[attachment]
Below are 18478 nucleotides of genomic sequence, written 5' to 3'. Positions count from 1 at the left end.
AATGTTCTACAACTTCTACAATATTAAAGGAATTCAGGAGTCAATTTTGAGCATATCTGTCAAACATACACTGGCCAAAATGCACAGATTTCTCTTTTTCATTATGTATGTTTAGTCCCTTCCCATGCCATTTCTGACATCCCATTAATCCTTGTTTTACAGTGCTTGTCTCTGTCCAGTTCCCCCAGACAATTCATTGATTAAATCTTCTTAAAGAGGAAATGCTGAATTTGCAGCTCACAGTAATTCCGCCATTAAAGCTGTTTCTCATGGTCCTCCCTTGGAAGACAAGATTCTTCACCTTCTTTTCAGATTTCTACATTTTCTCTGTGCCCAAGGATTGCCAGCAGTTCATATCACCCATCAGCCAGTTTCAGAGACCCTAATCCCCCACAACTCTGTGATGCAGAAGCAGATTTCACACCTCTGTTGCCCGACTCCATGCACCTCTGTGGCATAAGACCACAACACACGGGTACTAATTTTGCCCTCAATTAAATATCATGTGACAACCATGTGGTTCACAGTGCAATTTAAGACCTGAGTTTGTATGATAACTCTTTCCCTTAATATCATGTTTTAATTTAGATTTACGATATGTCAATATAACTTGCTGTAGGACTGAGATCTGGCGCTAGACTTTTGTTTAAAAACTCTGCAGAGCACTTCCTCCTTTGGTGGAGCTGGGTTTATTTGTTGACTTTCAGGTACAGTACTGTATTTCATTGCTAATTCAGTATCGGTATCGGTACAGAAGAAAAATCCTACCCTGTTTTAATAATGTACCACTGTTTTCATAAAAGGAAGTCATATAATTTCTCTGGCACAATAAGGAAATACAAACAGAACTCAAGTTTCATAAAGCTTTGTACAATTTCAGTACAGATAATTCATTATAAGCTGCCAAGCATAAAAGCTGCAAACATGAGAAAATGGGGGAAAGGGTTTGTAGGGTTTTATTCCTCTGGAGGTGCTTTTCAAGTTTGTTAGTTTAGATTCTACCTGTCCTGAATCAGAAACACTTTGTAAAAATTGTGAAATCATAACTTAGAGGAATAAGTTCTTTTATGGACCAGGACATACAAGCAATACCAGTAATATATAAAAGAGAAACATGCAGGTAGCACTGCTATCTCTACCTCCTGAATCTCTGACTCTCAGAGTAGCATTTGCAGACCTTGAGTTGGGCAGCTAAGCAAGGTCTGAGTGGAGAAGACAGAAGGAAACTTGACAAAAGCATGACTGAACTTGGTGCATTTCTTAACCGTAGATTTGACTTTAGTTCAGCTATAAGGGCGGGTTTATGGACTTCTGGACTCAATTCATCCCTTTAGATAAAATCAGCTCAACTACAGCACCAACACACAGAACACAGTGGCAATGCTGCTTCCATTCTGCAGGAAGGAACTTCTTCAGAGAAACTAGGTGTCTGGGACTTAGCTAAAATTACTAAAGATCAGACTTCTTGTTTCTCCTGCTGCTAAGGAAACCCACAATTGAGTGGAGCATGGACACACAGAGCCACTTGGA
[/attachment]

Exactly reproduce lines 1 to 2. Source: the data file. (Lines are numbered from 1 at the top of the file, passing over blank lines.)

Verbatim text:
Below are 18478 nucleotides of genomic sequence, written 5' to 3'. Positions count from 1 at the left end.
AATGTTCTACAACTTCTACAATATTAAAGGAATTCAGGAGTCAATTTTGAGCATATCTGTCAAACATACACTGGCCAAAATGCACAGATTTCTCTTTTTCATTATGTATGTTTAGTCCCTTCCCATGCCATTTCTGACATCCCATTAATCCTTGTTTTACAGTGCTTGTCTCTGTCCAGTTCCCCCAGACAATTCATTGATTAAATCTTCTTAAAGAGGAAATGCTGAATTTGCAGCTCACAGTAATTCCGCCATTAAAGCTGTTTCTCATGGTCCTCCCTTGGAAGACAAGATTCTTCACCTTCTTTTCAGATTTCTACATTTTCTCTGTGCCCAAGGATTGCCAGCAGTTCATATCACCCATCAGCCAGTTTCAGAGACCCTAATCCCCCACAACTCTGTGATGCAGAAGCAGATTTCACACCTCTGTTGCCCGACTCCATGCACCTCTGTGGCATAAGACCACAACACACGGGTACTAATTTTGCCCTCAATTAAATATCATGTGACAACCATGTGGTTCACAGTGCAATTTAAGACCTGAGTTTGTATGATAACTCTTTCCCTTAATATCATGTTTTAATTTAGATTTACGATATGTCAATATAACTTGCTGTAGGACTGAGATCTGGCGCTAGACTTTTGTTTAAAAACTCTGCAGAGCACTTCCTCCTTTGGTGGAGCTGGGTTTATTTGTTGACTTTCAGGTACAGTACTGTATTTCATTGCTAATTCAGTATCGGTATCGGTACAGAAGAAAAATCCTACCCTGTTTTAATAATGTACCACTGTTTTCATAAAAGGAAGTCATATAATTTCTCTGGCACAATAAGGAAATACAAACAGAACTCAAGTTTCATAAAGCTTTGTACAATTTCAGTACAGATAATTCATTATAAGCTGCCAAGCATAAAAGCTGCAAACATGAGAAAATGGGGGAAAGGGTTTGTAGGGTTTTATTCCTCTGGAGGTGCTTTTCAAGTTTGTTAGTTTAGATTCTACCTGTCCTGAATCAGAAACACTTTGTAAAAATTGTGAAATCATAACTTAGAGGAATAAGTTCTTTTATGGACCAGGACATACAAGCAATACCAGTAATATATAAAAGAGAAACATGCAGGTAGCACTGCTATCTCTACCTCCTGAATCTCTGACTCTCAGAGTAGCATTTGCAGACCTTGAGTTGGGCAGCTAAGCAAGGTCTGAGTGGAGAAGACAGAAGGAAACTTGACAAAAGCATGACTGAACTTGGTGCATTTCTTAACCGTAGATTTGACTTTAGTTCAGCTATAAGGGCGGGTTTATGGACTTCTGGACTCAATTCATCCCTTTAGATAAAATCAGCTCAACTACAGCACCAACACACAGAACACAGTGGCAATGCTGCTTCCATTCTGCAGGAAGGAACTTCTTCAGAGAAACTAGGTGTCTGGGACTTAGCTAAAATTACTAAAGATCAGACTTCTTGTTTCTCCTGCTGCTAAGGAAACCCACAATTGAGTGGAGCATGGACACACAGAGCCACTTGGA